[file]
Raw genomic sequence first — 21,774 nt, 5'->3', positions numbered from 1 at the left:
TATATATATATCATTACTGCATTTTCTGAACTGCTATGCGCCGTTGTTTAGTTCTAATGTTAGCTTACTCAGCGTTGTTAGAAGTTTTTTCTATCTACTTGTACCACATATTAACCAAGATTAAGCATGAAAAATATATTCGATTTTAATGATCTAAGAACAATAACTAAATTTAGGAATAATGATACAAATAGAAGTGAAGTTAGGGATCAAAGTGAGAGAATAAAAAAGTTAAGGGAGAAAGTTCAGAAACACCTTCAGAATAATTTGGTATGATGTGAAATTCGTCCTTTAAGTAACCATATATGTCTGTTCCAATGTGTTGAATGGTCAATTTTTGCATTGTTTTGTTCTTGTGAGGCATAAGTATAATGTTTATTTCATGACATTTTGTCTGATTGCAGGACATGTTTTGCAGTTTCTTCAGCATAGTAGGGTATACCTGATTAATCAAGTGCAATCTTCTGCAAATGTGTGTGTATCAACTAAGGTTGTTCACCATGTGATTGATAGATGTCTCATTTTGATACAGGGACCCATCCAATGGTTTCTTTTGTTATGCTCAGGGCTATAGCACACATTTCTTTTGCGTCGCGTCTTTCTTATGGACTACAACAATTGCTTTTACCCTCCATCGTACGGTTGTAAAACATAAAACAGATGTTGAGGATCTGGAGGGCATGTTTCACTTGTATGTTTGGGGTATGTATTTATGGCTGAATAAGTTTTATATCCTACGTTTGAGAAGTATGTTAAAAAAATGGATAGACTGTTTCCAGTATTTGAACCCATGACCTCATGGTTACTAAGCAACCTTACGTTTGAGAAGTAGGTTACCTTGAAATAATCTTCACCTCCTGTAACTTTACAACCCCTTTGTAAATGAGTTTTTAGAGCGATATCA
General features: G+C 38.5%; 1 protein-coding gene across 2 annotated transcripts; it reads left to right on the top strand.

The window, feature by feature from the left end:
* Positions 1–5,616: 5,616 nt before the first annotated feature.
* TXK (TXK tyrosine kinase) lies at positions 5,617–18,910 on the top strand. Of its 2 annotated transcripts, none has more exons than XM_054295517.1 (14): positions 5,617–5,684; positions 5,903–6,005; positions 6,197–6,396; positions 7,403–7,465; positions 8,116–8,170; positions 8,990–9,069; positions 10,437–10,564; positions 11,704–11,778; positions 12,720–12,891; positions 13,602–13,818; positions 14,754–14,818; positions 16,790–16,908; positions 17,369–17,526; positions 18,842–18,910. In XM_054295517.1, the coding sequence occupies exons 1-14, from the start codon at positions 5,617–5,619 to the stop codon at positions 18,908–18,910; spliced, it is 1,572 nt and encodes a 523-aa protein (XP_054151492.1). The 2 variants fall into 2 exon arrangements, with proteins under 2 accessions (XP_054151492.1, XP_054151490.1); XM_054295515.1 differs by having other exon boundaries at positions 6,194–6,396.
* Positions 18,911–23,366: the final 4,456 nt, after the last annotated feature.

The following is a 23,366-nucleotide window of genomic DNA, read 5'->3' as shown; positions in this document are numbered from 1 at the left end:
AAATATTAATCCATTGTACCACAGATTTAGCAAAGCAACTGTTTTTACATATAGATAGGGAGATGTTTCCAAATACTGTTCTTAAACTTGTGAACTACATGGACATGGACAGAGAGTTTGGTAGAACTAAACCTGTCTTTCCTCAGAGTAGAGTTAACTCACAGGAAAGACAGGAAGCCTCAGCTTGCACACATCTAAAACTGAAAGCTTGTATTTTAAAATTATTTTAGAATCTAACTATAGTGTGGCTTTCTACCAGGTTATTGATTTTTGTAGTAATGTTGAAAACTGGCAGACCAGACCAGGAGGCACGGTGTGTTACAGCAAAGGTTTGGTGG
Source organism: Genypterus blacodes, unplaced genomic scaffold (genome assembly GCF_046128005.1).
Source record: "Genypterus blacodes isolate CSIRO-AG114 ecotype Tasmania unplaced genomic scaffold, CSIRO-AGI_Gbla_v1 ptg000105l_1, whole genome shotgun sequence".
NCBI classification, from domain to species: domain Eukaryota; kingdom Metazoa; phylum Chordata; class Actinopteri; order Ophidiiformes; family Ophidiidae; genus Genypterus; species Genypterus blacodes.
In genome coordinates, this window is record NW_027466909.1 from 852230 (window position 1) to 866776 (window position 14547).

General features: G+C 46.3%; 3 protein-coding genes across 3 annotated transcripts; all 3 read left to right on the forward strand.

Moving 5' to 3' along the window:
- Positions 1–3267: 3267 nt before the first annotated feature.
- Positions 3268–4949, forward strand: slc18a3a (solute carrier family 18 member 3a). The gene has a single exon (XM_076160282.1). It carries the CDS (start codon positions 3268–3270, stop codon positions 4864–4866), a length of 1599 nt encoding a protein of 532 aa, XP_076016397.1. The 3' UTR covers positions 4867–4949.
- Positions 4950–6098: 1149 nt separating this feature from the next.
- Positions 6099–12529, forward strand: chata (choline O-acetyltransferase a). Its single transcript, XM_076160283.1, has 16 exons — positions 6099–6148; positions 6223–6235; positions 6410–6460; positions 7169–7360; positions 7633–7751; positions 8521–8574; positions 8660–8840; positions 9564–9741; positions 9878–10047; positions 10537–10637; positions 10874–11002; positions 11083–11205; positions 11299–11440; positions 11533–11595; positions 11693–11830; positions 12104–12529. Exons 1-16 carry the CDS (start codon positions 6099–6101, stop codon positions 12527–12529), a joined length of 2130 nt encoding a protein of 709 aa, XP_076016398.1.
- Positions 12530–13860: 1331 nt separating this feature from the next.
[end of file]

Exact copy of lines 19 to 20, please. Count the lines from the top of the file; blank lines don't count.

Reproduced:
- Positions 6099–12529, forward strand: chata (choline O-acetyltransferase a). Its single transcript, XM_076160283.1, has 16 exons — positions 6099–6148; positions 6223–6235; positions 6410–6460; positions 7169–7360; positions 7633–7751; positions 8521–8574; positions 8660–8840; positions 9564–9741; positions 9878–10047; positions 10537–10637; positions 10874–11002; positions 11083–11205; positions 11299–11440; positions 11533–11595; positions 11693–11830; positions 12104–12529. Exons 1-16 carry the CDS (start codon positions 6099–6101, stop codon positions 12527–12529), a joined length of 2130 nt encoding a protein of 709 aa, XP_076016398.1.
- Positions 12530–13860: 1331 nt separating this feature from the next.